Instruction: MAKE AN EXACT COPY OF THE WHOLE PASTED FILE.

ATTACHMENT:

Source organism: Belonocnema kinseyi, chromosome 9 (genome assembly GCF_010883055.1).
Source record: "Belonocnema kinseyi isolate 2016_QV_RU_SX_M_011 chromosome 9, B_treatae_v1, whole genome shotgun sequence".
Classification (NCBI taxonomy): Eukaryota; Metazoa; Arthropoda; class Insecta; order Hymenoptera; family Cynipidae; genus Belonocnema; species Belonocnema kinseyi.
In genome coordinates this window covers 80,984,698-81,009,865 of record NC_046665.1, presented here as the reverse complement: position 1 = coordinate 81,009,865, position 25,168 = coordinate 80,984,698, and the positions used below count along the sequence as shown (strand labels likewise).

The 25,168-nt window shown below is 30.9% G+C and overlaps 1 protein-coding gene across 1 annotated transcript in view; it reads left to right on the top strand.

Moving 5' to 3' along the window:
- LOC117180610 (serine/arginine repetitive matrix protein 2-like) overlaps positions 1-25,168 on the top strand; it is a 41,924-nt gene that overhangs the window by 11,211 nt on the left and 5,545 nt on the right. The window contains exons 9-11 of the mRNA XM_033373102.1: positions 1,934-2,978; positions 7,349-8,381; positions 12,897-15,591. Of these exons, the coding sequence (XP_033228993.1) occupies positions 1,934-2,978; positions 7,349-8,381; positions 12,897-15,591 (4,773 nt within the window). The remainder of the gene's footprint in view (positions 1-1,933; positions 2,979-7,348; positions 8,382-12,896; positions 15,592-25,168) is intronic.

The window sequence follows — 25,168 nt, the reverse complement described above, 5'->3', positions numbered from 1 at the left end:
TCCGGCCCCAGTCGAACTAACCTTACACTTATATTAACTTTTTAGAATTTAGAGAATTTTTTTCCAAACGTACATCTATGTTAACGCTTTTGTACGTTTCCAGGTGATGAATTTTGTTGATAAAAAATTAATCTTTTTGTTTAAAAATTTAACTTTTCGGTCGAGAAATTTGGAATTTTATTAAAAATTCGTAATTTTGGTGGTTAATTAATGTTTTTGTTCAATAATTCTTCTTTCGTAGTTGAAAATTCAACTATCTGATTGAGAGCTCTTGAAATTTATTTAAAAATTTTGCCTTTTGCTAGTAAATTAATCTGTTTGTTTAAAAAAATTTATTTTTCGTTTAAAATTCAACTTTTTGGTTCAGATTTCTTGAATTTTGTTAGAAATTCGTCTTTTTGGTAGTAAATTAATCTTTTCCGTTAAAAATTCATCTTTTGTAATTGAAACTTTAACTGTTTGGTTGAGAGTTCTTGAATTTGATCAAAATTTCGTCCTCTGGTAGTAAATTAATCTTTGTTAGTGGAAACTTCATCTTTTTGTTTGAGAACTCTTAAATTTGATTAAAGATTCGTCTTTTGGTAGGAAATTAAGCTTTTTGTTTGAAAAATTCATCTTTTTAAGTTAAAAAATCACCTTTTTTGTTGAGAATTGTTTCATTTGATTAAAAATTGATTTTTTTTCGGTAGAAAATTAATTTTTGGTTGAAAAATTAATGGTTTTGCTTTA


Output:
Source organism: Belonocnema kinseyi, chromosome 9 (genome assembly GCF_010883055.1).
Source record: "Belonocnema kinseyi isolate 2016_QV_RU_SX_M_011 chromosome 9, B_treatae_v1, whole genome shotgun sequence".
Classification (NCBI taxonomy): Eukaryota; Metazoa; Arthropoda; class Insecta; order Hymenoptera; family Cynipidae; genus Belonocnema; species Belonocnema kinseyi.
In genome coordinates this window covers 80,984,698-81,009,865 of record NC_046665.1, presented here as the reverse complement: position 1 = coordinate 81,009,865, position 25,168 = coordinate 80,984,698, and the positions used below count along the sequence as shown (strand labels likewise).

The 25,168-nt window shown below is 30.9% G+C and overlaps 1 protein-coding gene across 1 annotated transcript in view; it reads left to right on the top strand.

Moving 5' to 3' along the window:
- LOC117180610 (serine/arginine repetitive matrix protein 2-like) overlaps positions 1-25,168 on the top strand; it is a 41,924-nt gene that overhangs the window by 11,211 nt on the left and 5,545 nt on the right. The window contains exons 9-11 of the mRNA XM_033373102.1: positions 1,934-2,978; positions 7,349-8,381; positions 12,897-15,591. Of these exons, the coding sequence (XP_033228993.1) occupies positions 1,934-2,978; positions 7,349-8,381; positions 12,897-15,591 (4,773 nt within the window). The remainder of the gene's footprint in view (positions 1-1,933; positions 2,979-7,348; positions 8,382-12,896; positions 15,592-25,168) is intronic.

The window sequence follows — 25,168 nt, the reverse complement described above, 5'->3', positions numbered from 1 at the left end:
TCCGGCCCCAGTCGAACTAACCTTACACTTATATTAACTTTTTAGAATTTAGAGAATTTTTTTCCAAACGTACATCTATGTTAACGCTTTTGTACGTTTCCAGGTGATGAATTTTGTTGATAAAAAATTAATCTTTTTGTTTAAAAATTTAACTTTTCGGTCGAGAAATTTGGAATTTTATTAAAAATTCGTAATTTTGGTGGTTAATTAATGTTTTTGTTCAATAATTCTTCTTTCGTAGTTGAAAATTCAACTATCTGATTGAGAGCTCTTGAAATTTATTTAAAAATTTTGCCTTTTGCTAGTAAATTAATCTGTTTGTTTAAAAAAATTTATTTTTCGTTTAAAATTCAACTTTTTGGTTCAGATTTCTTGAATTTTGTTAGAAATTCGTCTTTTTGGTAGTAAATTAATCTTTTCCGTTAAAAATTCATCTTTTGTAATTGAAACTTTAACTGTTTGGTTGAGAGTTCTTGAATTTGATCAAAATTTCGTCCTCTGGTAGTAAATTAATCTTTGTTAGTGGAAACTTCATCTTTTTGTTTGAGAACTCTTAAATTTGATTAAAGATTCGTCTTTTGGTAGGAAATTAAGCTTTTTGTTTGAAAAATTCATCTTTTTAAGTTAAAAAATCACCTTTTTTGTTGAGAATTGTTTCATTTGATTAAAAATTGATTTTTTTTCGGTAGAAAATTAATTTTTGGTTGAAAAATTAATGGTTTTGCTTTA